In a nutshell: you can get better insight into what you’re really spending on things by combining a few related categories.
Reduce your category count
By bundling a few categories together into one, you can get a different (and often more useful, more accurate) picture of your money.
For example, right now, you probably have car-related expenses going into 3 or 4 different categories. There may be any combination of fuel, insurance, repayments on your vehicle loan, annual services and occasional repairs. But you may only see the real cost of your car when you put all of those expenses together.
We have a friend… she thought that, because her car was nearly paid off, she was in a great position. But the car was a high-end luxury gas-guzzler that was expensive to insure, service and repair. When she put all her car-related expenses together in one category, she realised she wasn’t doing quite as well as she thought. She sold the car, bought a smaller, newer one, and even though she now has a loan to repay, all the other stuff is cheaper, so she’s actually spending less on her car each month.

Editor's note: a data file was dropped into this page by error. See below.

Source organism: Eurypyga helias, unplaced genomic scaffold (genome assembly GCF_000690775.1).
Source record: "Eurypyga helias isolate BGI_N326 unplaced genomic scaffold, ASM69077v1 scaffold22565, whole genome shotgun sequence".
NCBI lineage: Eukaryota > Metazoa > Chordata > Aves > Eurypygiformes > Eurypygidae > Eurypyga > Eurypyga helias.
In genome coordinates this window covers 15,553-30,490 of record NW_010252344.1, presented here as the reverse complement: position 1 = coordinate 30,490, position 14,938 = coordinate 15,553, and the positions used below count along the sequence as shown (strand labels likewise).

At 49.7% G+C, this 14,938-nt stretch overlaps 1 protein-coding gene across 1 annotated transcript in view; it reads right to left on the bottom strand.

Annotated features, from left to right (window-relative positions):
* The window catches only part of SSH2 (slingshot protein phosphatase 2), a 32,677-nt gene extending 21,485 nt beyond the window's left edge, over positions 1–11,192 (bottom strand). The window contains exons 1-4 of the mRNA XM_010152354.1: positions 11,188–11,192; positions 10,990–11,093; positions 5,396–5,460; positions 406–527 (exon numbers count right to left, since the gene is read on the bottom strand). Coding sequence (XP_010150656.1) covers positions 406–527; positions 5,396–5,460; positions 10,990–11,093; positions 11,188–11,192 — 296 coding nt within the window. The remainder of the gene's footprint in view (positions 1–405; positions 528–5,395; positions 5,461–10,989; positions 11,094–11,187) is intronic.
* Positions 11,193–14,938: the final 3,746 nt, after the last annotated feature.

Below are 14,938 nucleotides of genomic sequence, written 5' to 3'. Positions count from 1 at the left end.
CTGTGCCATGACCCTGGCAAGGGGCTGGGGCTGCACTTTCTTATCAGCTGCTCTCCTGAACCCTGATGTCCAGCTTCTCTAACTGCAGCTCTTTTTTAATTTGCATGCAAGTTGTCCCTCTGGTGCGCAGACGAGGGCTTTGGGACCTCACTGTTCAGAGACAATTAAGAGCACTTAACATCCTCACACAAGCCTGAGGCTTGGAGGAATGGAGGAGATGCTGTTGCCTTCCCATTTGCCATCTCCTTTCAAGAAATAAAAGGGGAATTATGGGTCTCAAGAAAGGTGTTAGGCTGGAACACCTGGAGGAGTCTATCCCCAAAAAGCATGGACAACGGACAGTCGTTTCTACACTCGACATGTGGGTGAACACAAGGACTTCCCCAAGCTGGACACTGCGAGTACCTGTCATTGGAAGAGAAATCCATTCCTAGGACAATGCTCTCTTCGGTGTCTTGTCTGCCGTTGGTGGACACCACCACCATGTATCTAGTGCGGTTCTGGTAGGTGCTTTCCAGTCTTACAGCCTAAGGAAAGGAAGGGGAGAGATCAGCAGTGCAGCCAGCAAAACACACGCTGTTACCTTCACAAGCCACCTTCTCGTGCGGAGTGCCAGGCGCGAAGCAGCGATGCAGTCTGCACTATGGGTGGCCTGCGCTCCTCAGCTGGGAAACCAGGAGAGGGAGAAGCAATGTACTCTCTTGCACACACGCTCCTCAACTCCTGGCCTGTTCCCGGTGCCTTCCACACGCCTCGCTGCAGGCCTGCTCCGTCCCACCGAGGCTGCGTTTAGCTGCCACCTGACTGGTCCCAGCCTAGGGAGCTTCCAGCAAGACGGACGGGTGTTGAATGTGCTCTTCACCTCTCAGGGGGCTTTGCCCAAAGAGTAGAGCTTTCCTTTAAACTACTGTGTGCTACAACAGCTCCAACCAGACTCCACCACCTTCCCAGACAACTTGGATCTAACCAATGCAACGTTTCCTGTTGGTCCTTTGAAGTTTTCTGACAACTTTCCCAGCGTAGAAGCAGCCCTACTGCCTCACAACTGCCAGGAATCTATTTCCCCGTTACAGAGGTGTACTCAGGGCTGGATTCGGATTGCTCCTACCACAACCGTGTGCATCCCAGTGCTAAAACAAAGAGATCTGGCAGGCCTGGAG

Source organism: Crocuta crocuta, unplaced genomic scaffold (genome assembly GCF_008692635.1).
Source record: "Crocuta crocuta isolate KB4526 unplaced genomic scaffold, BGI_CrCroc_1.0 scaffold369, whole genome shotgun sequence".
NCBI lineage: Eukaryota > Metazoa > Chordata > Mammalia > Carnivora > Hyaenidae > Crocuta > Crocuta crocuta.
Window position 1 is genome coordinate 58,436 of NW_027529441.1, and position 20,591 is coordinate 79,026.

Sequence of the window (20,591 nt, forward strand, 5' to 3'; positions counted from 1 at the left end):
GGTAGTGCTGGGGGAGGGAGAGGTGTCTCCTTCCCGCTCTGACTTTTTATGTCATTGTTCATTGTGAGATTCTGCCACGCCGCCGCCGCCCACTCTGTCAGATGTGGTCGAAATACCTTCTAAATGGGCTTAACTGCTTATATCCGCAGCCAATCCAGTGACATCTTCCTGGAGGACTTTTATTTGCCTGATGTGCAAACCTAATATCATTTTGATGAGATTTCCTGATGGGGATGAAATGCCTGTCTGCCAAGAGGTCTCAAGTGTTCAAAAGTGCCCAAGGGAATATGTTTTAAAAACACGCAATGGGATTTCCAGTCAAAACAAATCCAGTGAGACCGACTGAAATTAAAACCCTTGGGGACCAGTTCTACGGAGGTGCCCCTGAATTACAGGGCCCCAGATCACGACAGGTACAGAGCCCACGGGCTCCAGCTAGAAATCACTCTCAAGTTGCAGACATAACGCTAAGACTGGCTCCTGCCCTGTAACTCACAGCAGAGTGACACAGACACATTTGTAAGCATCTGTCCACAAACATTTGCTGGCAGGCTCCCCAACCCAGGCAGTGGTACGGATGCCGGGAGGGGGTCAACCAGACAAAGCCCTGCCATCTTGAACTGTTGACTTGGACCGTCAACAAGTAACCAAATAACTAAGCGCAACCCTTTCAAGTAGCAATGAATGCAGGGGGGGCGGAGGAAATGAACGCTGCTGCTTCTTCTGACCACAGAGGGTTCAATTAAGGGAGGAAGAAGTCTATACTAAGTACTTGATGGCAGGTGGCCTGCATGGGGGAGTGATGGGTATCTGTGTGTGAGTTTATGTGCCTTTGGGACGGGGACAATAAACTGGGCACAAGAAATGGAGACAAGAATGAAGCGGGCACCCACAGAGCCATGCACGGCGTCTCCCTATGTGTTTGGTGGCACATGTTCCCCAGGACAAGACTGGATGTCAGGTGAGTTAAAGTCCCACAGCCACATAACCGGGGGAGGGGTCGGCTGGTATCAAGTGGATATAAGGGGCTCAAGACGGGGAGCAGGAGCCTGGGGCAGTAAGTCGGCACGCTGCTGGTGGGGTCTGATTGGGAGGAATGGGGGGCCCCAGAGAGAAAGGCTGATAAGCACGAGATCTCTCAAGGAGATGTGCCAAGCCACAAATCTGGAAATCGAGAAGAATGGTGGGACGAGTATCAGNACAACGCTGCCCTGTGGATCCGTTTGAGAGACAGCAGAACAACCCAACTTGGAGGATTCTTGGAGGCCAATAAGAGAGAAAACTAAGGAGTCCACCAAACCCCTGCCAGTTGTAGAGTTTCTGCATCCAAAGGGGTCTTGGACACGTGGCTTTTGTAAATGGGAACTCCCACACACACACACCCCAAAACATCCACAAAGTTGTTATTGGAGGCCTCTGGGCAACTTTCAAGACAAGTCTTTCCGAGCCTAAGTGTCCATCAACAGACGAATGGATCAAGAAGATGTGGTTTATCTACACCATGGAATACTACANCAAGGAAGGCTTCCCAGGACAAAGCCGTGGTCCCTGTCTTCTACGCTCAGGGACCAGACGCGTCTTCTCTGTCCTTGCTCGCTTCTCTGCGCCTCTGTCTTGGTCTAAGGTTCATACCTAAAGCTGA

You can reduce and combine your categories by creating new ones. For example, create one called something like “My car”, and put every car-related expense there instead of into four or five different categories. In the same way, you could create a category called “Home” and put your home loan repayments, electricity bills, rates and other garden and household services all together to see how much your house really costs you.
It’s just a different lens to look through, but it could change the way you decide to use your money.
Photo by: Stephanie Sicore, the perfect first whittling project via Flickr, CC BY 2.0.